To listen to the “decorum is declining daily” crowd, you’d think propriety had disappeared from the American media landscape. But it still has a foothold yet.
Jan Freeman writes, “Even when Rosten first issued his caution, nearly 40 years ago, dreck was not truly taboo: The New York Times, which takes a tough line on vulgarity, used it as early as 1967.”
I teased a Times editor recently that they’re all prudes, prigs, and squares over there, because when I submitted my second-annual words-of-the-year list to the New York Times, a different editor declined to include crotchfruit because it was “vulgar.”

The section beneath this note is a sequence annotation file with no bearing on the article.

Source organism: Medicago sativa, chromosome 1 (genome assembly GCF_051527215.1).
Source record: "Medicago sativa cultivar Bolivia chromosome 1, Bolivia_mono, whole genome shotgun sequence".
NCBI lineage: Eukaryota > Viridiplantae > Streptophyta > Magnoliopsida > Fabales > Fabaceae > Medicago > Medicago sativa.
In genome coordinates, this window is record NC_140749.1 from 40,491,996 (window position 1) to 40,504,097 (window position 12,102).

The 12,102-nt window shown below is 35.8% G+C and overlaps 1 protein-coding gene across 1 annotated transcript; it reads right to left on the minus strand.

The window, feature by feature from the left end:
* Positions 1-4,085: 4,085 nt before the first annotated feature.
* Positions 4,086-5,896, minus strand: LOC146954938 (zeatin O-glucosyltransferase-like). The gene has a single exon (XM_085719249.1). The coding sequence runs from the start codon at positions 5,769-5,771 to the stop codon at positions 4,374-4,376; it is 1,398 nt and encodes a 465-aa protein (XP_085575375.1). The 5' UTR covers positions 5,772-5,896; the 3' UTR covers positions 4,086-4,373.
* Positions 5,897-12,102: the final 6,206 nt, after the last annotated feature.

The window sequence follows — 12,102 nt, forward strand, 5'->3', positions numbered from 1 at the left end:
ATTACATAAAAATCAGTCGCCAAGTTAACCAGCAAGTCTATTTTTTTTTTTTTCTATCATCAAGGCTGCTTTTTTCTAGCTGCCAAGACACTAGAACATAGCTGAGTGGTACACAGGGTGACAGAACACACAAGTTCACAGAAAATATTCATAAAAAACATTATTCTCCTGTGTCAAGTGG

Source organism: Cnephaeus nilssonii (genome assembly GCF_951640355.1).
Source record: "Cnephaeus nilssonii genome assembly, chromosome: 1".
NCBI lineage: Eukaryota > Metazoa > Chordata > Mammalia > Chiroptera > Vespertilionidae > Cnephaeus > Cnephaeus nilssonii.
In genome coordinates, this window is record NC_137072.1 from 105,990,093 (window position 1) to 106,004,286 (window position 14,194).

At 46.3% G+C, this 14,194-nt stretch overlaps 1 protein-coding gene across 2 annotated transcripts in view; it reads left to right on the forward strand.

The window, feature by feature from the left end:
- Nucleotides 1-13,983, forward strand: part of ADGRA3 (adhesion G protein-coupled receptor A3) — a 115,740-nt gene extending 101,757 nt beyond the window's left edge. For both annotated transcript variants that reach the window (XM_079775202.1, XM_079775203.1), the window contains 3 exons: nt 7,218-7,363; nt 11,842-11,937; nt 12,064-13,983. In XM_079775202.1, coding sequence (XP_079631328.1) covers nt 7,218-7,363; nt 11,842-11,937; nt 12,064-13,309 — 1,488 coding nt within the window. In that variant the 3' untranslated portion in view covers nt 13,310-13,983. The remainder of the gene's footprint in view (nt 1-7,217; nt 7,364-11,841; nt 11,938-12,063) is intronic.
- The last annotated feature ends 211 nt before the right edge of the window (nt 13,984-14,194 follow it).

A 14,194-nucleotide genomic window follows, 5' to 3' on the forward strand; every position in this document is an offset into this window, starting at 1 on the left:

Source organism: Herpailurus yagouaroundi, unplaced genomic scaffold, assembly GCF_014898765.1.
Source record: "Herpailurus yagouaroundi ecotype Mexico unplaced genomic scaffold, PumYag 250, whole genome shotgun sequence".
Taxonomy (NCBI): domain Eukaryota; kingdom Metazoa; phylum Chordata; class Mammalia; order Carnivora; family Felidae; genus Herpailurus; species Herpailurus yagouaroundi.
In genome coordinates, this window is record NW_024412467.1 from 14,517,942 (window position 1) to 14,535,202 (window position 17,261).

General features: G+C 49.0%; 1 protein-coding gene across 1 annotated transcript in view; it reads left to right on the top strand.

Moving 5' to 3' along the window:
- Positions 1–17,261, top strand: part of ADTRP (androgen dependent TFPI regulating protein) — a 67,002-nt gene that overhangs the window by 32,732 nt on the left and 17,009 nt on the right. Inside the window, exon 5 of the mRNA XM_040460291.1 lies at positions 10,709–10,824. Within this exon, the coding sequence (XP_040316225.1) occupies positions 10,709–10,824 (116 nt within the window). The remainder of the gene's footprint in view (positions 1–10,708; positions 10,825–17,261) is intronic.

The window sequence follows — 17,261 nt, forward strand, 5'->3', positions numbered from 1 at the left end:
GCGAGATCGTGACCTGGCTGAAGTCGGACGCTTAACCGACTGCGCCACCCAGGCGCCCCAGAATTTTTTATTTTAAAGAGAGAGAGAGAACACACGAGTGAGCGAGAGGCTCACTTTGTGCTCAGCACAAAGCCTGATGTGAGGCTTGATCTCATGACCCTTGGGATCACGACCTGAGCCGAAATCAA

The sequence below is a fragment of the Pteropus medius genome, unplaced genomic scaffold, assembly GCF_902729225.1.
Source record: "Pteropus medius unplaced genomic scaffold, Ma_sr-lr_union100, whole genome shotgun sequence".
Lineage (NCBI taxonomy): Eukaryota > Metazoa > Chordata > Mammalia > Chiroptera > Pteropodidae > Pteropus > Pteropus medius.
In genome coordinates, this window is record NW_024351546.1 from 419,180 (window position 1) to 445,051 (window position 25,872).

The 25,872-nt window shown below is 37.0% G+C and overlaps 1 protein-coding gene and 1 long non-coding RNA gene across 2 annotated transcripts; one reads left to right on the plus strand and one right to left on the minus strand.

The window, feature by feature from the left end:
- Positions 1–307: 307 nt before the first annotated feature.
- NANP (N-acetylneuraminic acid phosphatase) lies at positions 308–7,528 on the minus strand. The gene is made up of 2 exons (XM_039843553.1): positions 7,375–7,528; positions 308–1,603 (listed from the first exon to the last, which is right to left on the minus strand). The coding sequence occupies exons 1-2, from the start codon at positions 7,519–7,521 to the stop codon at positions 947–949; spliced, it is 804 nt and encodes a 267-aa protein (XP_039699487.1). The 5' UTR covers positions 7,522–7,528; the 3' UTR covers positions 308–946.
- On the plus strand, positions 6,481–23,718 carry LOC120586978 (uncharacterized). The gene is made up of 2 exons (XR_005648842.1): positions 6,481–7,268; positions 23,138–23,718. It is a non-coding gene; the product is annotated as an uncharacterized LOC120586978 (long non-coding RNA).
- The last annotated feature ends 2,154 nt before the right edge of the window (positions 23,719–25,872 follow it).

Later, I also nominated crotchfruit as the “most outrageous word of the year” in the American Dialect Society’s 16th-annual word-of-the-year vote, a category which it won. Despite the enormous press coverage of that vote, only a handful of newspapers—most notably the Atlanta Journal-Constitution—included the word in their stories. I know I’m over-conditioned to accept nearly all words no matter what their connotations or subtextual invocations, but this outcome surprised me. I would’ve thought it would’ve been in headlines.